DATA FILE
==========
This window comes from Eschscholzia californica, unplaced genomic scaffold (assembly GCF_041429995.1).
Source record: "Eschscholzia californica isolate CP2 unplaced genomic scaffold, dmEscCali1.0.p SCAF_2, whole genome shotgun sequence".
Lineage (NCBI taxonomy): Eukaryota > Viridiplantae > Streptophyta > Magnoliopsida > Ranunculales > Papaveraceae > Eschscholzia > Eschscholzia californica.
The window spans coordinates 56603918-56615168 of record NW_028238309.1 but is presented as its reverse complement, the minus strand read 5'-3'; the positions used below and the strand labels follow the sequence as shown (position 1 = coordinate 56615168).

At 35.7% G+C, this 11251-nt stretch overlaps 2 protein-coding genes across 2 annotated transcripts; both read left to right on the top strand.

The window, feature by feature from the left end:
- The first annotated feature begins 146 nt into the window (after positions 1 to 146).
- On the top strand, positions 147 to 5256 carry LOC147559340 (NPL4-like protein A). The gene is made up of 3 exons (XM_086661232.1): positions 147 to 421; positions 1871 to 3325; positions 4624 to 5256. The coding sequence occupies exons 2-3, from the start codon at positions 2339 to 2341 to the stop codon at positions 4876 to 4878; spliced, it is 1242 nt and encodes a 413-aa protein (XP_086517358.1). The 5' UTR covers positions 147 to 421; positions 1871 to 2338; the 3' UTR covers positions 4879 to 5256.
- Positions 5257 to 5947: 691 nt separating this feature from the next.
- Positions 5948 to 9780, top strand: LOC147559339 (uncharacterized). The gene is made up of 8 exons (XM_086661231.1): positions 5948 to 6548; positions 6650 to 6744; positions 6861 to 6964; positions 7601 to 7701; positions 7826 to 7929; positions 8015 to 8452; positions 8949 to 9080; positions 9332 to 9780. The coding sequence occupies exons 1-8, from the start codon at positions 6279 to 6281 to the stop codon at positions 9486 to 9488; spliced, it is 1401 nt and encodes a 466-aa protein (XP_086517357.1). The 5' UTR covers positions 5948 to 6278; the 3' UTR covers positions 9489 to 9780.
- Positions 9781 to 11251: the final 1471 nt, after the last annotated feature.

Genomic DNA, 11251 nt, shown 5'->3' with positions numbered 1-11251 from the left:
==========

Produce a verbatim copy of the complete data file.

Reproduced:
This window comes from Eschscholzia californica, unplaced genomic scaffold (assembly GCF_041429995.1).
Source record: "Eschscholzia californica isolate CP2 unplaced genomic scaffold, dmEscCali1.0.p SCAF_2, whole genome shotgun sequence".
Lineage (NCBI taxonomy): Eukaryota > Viridiplantae > Streptophyta > Magnoliopsida > Ranunculales > Papaveraceae > Eschscholzia > Eschscholzia californica.
The window spans coordinates 56603918-56615168 of record NW_028238309.1 but is presented as its reverse complement, the minus strand read 5'-3'; the positions used below and the strand labels follow the sequence as shown (position 1 = coordinate 56615168).

At 35.7% G+C, this 11251-nt stretch overlaps 2 protein-coding genes across 2 annotated transcripts; both read left to right on the top strand.

The window, feature by feature from the left end:
- The first annotated feature begins 146 nt into the window (after positions 1 to 146).
- On the top strand, positions 147 to 5256 carry LOC147559340 (NPL4-like protein A). The gene is made up of 3 exons (XM_086661232.1): positions 147 to 421; positions 1871 to 3325; positions 4624 to 5256. The coding sequence occupies exons 2-3, from the start codon at positions 2339 to 2341 to the stop codon at positions 4876 to 4878; spliced, it is 1242 nt and encodes a 413-aa protein (XP_086517358.1). The 5' UTR covers positions 147 to 421; positions 1871 to 2338; the 3' UTR covers positions 4879 to 5256.
- Positions 5257 to 5947: 691 nt separating this feature from the next.
- Positions 5948 to 9780, top strand: LOC147559339 (uncharacterized). The gene is made up of 8 exons (XM_086661231.1): positions 5948 to 6548; positions 6650 to 6744; positions 6861 to 6964; positions 7601 to 7701; positions 7826 to 7929; positions 8015 to 8452; positions 8949 to 9080; positions 9332 to 9780. The coding sequence occupies exons 1-8, from the start codon at positions 6279 to 6281 to the stop codon at positions 9486 to 9488; spliced, it is 1401 nt and encodes a 466-aa protein (XP_086517357.1). The 5' UTR covers positions 5948 to 6278; the 3' UTR covers positions 9489 to 9780.
- Positions 9781 to 11251: the final 1471 nt, after the last annotated feature.

Genomic DNA, 11251 nt, shown 5'->3' with positions numbered 1-11251 from the left: